Minnesota Probate | How does the personal representative pay bills?

Minnesota Probate Law  Payment of DebtsAccording to Minnesota probate law, personal representatives (executors) of estates must pay the bills of their loves one’s estate in the proper fashion.

What is the proper fashion?

The answer is given by Minnesota Statute 524.3-805 “Classification of Claims”.

Minnesota probate law | Classification of Claims

In essence, that statute tells us that when the money of the estate is insufficient to pay all people to whom the deceased person owed money to, the personal representative of the estate must make payments in the following order:

  1. the costs and expenses of administering the estate (including court fees, attorney fees, accounting fees, etc.)
  2. the reasonable funeral expenses
  3. the debts and taxes with preference under federal law
  4. the reasonable and necessary medical, hospital, or nursing home expenses associated with the last illness of the deceased person (including all medical assistance claims by the county or state)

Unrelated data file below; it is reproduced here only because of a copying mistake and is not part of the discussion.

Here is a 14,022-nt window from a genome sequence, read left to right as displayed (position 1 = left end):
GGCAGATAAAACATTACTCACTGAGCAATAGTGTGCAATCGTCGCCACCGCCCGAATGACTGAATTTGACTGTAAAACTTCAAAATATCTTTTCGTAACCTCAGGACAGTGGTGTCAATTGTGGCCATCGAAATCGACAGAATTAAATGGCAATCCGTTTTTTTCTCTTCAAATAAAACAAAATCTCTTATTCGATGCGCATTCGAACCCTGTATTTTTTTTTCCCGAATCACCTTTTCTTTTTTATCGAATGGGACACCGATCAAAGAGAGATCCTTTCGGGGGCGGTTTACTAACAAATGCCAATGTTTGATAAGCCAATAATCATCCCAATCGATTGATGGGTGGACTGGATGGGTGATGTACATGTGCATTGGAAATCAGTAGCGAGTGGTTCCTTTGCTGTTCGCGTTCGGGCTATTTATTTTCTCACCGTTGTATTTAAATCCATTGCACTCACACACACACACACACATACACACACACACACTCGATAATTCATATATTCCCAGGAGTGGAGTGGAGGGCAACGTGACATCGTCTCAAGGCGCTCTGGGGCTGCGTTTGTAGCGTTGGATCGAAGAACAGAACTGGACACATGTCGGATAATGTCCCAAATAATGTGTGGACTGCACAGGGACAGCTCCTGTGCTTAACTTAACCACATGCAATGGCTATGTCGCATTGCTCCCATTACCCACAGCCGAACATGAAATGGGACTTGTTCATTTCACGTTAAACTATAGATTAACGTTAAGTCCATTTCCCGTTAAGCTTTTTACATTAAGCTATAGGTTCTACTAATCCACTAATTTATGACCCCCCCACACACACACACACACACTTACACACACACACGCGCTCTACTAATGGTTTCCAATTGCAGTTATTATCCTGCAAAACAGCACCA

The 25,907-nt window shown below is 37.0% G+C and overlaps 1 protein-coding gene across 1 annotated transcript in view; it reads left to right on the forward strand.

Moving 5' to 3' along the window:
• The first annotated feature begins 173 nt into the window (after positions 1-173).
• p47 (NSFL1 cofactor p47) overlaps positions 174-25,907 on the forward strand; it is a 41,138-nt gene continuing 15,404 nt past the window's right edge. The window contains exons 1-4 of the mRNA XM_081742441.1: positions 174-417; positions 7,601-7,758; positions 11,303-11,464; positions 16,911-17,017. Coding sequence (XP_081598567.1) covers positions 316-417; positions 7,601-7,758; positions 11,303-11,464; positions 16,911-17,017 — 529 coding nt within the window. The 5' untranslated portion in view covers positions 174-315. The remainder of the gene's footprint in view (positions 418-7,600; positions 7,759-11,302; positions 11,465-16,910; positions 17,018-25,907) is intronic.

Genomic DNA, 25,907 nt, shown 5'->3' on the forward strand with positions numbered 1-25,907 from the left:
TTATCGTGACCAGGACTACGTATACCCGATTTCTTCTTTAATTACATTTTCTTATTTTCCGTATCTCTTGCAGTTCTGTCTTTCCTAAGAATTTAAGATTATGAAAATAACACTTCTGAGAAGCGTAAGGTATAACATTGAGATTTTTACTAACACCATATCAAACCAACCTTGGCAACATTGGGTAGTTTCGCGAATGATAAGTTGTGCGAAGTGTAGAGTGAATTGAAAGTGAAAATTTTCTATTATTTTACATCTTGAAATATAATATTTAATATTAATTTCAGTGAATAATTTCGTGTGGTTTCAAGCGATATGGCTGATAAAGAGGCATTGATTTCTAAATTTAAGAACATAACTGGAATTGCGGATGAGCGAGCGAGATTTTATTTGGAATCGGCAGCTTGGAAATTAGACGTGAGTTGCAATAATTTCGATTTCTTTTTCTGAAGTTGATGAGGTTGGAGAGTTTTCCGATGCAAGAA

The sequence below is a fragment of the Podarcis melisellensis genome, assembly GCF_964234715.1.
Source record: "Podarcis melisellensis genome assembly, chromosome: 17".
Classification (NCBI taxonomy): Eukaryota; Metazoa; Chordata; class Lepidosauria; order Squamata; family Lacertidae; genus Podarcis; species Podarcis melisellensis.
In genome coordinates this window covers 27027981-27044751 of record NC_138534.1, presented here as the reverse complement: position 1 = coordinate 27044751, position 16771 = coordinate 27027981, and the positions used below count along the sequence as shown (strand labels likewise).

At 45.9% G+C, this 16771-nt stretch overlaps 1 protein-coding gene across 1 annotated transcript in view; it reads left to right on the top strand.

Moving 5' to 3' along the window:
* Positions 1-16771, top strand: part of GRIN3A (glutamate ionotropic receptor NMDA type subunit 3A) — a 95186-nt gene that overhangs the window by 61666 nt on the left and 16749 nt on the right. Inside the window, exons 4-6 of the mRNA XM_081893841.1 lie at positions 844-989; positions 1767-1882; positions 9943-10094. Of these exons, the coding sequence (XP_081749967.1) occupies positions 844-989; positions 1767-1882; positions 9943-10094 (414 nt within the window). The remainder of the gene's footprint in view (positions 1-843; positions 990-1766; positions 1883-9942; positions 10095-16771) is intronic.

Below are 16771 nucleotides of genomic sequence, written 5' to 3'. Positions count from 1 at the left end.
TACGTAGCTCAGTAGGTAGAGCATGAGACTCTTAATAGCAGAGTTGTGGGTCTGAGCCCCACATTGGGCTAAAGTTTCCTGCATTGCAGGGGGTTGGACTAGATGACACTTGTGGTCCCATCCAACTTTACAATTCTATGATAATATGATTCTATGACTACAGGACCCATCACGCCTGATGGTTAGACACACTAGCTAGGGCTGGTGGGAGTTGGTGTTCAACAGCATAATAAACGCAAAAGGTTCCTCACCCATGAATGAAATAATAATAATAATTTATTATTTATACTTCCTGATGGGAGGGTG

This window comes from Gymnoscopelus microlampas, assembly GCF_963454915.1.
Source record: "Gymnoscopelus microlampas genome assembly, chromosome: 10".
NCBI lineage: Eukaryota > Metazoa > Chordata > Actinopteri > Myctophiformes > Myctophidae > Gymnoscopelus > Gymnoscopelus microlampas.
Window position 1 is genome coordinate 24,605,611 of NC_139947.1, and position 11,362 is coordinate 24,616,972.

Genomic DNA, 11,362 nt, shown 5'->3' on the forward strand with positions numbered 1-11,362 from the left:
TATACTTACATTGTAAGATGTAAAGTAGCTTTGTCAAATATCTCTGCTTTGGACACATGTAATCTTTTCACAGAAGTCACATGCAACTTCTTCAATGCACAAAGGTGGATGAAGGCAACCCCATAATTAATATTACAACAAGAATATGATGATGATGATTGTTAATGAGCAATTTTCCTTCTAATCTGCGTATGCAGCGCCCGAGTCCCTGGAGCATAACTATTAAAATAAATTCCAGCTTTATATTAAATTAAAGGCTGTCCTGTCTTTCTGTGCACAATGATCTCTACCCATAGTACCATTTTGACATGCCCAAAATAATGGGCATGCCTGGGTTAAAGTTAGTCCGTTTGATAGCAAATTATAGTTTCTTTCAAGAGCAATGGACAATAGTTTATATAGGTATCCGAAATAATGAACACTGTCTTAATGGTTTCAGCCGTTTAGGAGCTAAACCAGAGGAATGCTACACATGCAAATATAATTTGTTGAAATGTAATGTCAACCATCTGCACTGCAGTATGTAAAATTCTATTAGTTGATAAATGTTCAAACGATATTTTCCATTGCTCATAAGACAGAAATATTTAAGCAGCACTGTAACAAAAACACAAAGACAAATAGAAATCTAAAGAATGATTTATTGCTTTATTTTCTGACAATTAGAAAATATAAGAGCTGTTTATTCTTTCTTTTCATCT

5. the reasonable and necessary medical, hospital, and nursing home expenses for the care of the deaceased person during the year immediately before death
  6. the debts with preference under Minnesota law, and state taxes
  7. all other claims against the estate

That is the priority order and it must be followed.

If the personal representative (executor) fails to pay the expenses of the estate in that order, he or she could be held personally liable for not running the estate correctly.

Furthermore, the law states that there shall be no preference for payment outside the above list other than the personal representative should pay claims as they see fit and as they are owed or made “due”.  Claims that are not “due” should not be paid.

Minnesota probate law | What should you do if you are unsure?

In a nutshell, if you are confused in any way about how claims and expenses should be paid, you should speak with a qualified Minnesota probate attorney immediately.

Failing to speak with an attorney can lead to potential personal liability of the personal representative for failure to follow the law.

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